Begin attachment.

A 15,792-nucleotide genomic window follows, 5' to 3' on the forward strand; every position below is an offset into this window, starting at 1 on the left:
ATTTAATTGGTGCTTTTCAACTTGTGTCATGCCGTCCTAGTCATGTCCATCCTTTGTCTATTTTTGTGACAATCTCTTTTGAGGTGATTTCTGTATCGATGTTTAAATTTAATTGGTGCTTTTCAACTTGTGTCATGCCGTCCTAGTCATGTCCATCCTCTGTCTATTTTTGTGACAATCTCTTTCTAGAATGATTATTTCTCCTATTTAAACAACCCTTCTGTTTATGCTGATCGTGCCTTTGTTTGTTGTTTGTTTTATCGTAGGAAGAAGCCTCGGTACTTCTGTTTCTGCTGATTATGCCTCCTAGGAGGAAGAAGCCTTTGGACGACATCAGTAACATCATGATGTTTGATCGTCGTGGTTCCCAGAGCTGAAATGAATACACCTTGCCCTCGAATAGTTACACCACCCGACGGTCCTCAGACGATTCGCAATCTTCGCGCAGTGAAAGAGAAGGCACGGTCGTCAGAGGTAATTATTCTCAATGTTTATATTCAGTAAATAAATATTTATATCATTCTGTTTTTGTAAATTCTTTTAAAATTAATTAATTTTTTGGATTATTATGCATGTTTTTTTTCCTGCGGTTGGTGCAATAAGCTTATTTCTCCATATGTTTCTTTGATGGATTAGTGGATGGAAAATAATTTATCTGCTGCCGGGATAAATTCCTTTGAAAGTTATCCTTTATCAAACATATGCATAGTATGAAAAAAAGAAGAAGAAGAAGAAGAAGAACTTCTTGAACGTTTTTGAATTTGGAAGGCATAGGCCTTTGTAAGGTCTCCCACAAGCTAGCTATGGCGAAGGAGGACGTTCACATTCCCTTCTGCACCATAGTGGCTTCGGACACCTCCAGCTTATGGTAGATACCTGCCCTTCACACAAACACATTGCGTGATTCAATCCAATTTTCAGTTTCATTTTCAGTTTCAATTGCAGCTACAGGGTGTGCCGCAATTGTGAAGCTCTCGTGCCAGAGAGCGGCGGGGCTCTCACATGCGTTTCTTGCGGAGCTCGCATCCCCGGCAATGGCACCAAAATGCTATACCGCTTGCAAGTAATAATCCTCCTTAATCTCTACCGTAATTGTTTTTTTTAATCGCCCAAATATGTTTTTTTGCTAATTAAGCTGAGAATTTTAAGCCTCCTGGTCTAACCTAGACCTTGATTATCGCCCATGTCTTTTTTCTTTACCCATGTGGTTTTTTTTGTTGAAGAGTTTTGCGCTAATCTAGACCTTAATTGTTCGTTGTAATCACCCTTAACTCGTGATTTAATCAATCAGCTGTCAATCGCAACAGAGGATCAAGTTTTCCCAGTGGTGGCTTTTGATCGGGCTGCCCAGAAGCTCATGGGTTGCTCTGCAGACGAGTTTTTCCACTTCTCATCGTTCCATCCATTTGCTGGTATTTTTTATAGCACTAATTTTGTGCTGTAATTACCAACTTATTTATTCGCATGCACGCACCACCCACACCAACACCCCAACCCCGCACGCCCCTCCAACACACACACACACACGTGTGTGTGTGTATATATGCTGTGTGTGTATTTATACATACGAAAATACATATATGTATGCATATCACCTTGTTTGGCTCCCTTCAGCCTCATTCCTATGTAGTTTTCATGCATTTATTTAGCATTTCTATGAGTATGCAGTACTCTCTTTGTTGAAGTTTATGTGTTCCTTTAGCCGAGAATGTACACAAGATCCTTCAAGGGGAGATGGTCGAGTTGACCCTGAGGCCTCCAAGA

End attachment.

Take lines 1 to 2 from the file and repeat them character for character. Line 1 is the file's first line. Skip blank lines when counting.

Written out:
A 15,792-nucleotide genomic window follows, 5' to 3' on the forward strand; every position below is an offset into this window, starting at 1 on the left:
ATTTAATTGGTGCTTTTCAACTTGTGTCATGCCGTCCTAGTCATGTCCATCCTTTGTCTATTTTTGTGACAATCTCTTTTGAGGTGATTTCTGTATCGATGTTTAAATTTAATTGGTGCTTTTCAACTTGTGTCATGCCGTCCTAGTCATGTCCATCCTCTGTCTATTTTTGTGACAATCTCTTTCTAGAATGATTATTTCTCCTATTTAAACAACCCTTCTGTTTATGCTGATCGTGCCTTTGTTTGTTGTTTGTTTTATCGTAGGAAGAAGCCTCGGTACTTCTGTTTCTGCTGATTATGCCTCCTAGGAGGAAGAAGCCTTTGGACGACATCAGTAACATCATGATGTTTGATCGTCGTGGTTCCCAGAGCTGAAATGAATACACCTTGCCCTCGAATAGTTACACCACCCGACGGTCCTCAGACGATTCGCAATCTTCGCGCAGTGAAAGAGAAGGCACGGTCGTCAGAGGTAATTATTCTCAATGTTTATATTCAGTAAATAAATATTTATATCATTCTGTTTTTGTAAATTCTTTTAAAATTAATTAATTTTTTGGATTATTATGCATGTTTTTTTTCCTGCGGTTGGTGCAATAAGCTTATTTCTCCATATGTTTCTTTGATGGATTAGTGGATGGAAAATAATTTATCTGCTGCCGGGATAAATTCCTTTGAAAGTTATCCTTTATCAAACATATGCATAGTATGAAAAAAAGAAGAAGAAGAAGAAGAAGAACTTCTTGAACGTTTTTGAATTTGGAAGGCATAGGCCTTTGTAAGGTCTCCCACAAGCTAGCTATGGCGAAGGAGGACGTTCACATTCCCTTCTGCACCATAGTGGCTTCGGACACCTCCAGCTTATGGTAGATACCTGCCCTTCACACAAACACATTGCGTGATTCAATCCAATTTTCAGTTTCATTTTCAGTTTCAATTGCAGCTACAGGGTGTGCCGCAATTGTGAAGCTCTCGTGCCAGAGAGCGGCGGGGCTCTCACATGCGTTTCTTGCGGAGCTCGCATCCCCGGCAATGGCACCAAAATGCTATACCGCTTGCAAGTAATAATCCTCCTTAATCTCTACCGTAATTGTTTTTTTTAATCGCCCAAATATGTTTTTTTGCTAATTAAGCTGAGAATTTTAAGCCTCCTGGTCTAACCTAGACCTTGATTATCGCCCATGTCTTTTTTCTTTACCCATGTGGTTTTTTTTGTTGAAGAGTTTTGCGCTAATCTAGACCTTAATTGTTCGTTGTAATCACCCTTAACTCGTGATTTAATCAATCAGCTGTCAATCGCAACAGAGGATCAAGTTTTCCCAGTGGTGGCTTTTGATCGGGCTGCCCAGAAGCTCATGGGTTGCTCTGCAGACGAGTTTTTCCACTTCTCATCGTTCCATCCATTTGCTGGTATTTTTTATAGCACTAATTTTGTGCTGTAATTACCAACTTATTTATTCGCATGCACGCACCACCCACACCAACACCCCAACCCCGCACGCCCCTCCAACACACACACACACACGTGTGTGTGTGTATATATGCTGTGTGTGTATTTATACATACGAAAATACATATATGTATGCATATCACCTTGTTTGGCTCCCTTCAGCCTCATTCCTATGTAGTTTTCATGCATTTATTTAGCATTTCTATGAGTATGCAGTACTCTCTTTGTTGAAGTTTATGTGTTCCTTTAGCCGAGAATGTACACAAGATCCTTCAAGGGGAGATGGTCGAGTTGACCCTGAGGCCTCCAAGA